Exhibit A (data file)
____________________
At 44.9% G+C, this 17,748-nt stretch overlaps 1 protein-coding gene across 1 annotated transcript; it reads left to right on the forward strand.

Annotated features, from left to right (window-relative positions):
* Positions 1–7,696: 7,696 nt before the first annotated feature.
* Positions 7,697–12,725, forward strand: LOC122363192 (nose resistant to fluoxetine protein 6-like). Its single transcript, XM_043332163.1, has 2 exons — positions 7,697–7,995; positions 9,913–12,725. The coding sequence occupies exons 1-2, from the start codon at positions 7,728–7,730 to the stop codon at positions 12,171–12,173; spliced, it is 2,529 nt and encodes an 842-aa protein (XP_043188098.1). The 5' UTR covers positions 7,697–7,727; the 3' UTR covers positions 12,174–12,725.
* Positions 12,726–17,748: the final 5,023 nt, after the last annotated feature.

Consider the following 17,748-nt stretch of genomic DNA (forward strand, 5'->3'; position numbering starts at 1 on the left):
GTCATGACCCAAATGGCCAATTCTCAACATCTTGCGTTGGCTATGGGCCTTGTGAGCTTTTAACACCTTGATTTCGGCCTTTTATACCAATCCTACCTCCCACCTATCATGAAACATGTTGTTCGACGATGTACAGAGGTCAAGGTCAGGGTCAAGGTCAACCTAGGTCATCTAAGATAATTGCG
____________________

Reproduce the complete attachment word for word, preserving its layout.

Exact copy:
At 44.9% G+C, this 17,748-nt stretch overlaps 1 protein-coding gene across 1 annotated transcript; it reads left to right on the forward strand.

Annotated features, from left to right (window-relative positions):
* Positions 1–7,696: 7,696 nt before the first annotated feature.
* Positions 7,697–12,725, forward strand: LOC122363192 (nose resistant to fluoxetine protein 6-like). Its single transcript, XM_043332163.1, has 2 exons — positions 7,697–7,995; positions 9,913–12,725. The coding sequence occupies exons 1-2, from the start codon at positions 7,728–7,730 to the stop codon at positions 12,171–12,173; spliced, it is 2,529 nt and encodes an 842-aa protein (XP_043188098.1). The 5' UTR covers positions 7,697–7,727; the 3' UTR covers positions 12,174–12,725.
* Positions 12,726–17,748: the final 5,023 nt, after the last annotated feature.

Consider the following 17,748-nt stretch of genomic DNA (forward strand, 5'->3'; position numbering starts at 1 on the left):
GTCATGACCCAAATGGCCAATTCTCAACATCTTGCGTTGGCTATGGGCCTTGTGAGCTTTTAACACCTTGATTTCGGCCTTTTATACCAATCCTACCTCCCACCTATCATGAAACATGTTGTTCGACGATGTACAGAGGTCAAGGTCAGGGTCAAGGTCAACCTAGGTCATCTAAGATAATTGCG